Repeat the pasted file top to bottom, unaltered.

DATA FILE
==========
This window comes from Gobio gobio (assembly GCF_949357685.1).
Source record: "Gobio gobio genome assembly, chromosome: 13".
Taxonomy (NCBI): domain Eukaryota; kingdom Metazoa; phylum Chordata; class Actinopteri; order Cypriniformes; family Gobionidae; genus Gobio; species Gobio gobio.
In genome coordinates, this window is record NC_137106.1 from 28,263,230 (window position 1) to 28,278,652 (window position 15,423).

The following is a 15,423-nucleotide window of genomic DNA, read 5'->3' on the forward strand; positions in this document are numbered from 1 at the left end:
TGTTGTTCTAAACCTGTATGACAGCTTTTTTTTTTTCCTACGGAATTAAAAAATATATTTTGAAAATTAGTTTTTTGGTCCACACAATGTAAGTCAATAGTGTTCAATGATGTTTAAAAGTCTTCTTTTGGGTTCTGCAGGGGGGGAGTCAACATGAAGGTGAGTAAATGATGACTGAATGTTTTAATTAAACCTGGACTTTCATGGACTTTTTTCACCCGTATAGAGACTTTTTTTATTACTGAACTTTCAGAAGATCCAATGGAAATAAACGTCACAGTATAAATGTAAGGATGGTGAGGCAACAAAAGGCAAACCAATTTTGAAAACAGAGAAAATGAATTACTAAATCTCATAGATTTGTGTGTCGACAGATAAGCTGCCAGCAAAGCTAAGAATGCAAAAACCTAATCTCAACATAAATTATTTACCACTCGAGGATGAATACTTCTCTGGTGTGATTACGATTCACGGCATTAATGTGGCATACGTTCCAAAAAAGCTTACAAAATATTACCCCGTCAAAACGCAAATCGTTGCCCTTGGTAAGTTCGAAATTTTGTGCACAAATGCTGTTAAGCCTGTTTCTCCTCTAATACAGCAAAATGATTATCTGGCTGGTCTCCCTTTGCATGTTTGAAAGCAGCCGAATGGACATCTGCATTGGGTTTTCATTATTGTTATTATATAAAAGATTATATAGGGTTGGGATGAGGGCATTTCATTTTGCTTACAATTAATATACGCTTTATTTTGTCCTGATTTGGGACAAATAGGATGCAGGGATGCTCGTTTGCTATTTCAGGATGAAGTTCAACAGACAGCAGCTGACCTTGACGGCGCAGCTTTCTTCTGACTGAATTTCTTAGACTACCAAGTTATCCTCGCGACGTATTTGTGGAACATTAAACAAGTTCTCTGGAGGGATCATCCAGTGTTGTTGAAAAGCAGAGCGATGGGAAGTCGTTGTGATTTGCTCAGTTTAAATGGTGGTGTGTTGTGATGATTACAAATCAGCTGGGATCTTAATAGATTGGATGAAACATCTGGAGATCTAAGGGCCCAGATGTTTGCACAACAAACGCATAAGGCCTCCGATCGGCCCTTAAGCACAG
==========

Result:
This window comes from Gobio gobio (assembly GCF_949357685.1).
Source record: "Gobio gobio genome assembly, chromosome: 13".
Taxonomy (NCBI): domain Eukaryota; kingdom Metazoa; phylum Chordata; class Actinopteri; order Cypriniformes; family Gobionidae; genus Gobio; species Gobio gobio.
In genome coordinates, this window is record NC_137106.1 from 28,263,230 (window position 1) to 28,278,652 (window position 15,423).

The following is a 15,423-nucleotide window of genomic DNA, read 5'->3' on the forward strand; positions in this document are numbered from 1 at the left end:
TGTTGTTCTAAACCTGTATGACAGCTTTTTTTTTTTCCTACGGAATTAAAAAATATATTTTGAAAATTAGTTTTTTGGTCCACACAATGTAAGTCAATAGTGTTCAATGATGTTTAAAAGTCTTCTTTTGGGTTCTGCAGGGGGGGAGTCAACATGAAGGTGAGTAAATGATGACTGAATGTTTTAATTAAACCTGGACTTTCATGGACTTTTTTCACCCGTATAGAGACTTTTTTTATTACTGAACTTTCAGAAGATCCAATGGAAATAAACGTCACAGTATAAATGTAAGGATGGTGAGGCAACAAAAGGCAAACCAATTTTGAAAACAGAGAAAATGAATTACTAAATCTCATAGATTTGTGTGTCGACAGATAAGCTGCCAGCAAAGCTAAGAATGCAAAAACCTAATCTCAACATAAATTATTTACCACTCGAGGATGAATACTTCTCTGGTGTGATTACGATTCACGGCATTAATGTGGCATACGTTCCAAAAAAGCTTACAAAATATTACCCCGTCAAAACGCAAATCGTTGCCCTTGGTAAGTTCGAAATTTTGTGCACAAATGCTGTTAAGCCTGTTTCTCCTCTAATACAGCAAAATGATTATCTGGCTGGTCTCCCTTTGCATGTTTGAAAGCAGCCGAATGGACATCTGCATTGGGTTTTCATTATTGTTATTATATAAAAGATTATATAGGGTTGGGATGAGGGCATTTCATTTTGCTTACAATTAATATACGCTTTATTTTGTCCTGATTTGGGACAAATAGGATGCAGGGATGCTCGTTTGCTATTTCAGGATGAAGTTCAACAGACAGCAGCTGACCTTGACGGCGCAGCTTTCTTCTGACTGAATTTCTTAGACTACCAAGTTATCCTCGCGACGTATTTGTGGAACATTAAACAAGTTCTCTGGAGGGATCATCCAGTGTTGTTGAAAAGCAGAGCGATGGGAAGTCGTTGTGATTTGCTCAGTTTAAATGGTGGTGTGTTGTGATGATTACAAATCAGCTGGGATCTTAATAGATTGGATGAAACATCTGGAGATCTAAGGGCCCAGATGTTTGCACAACAAACGCATAAGGCCTCCGATCGGCCCTTAAGCACAG